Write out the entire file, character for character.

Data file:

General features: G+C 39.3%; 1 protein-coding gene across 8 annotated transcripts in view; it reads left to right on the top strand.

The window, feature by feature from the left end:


General features: G+C 39.3%; 1 protein-coding gene across 8 annotated transcripts in view; it reads left to right on the top strand.

The window, feature by feature from the left end: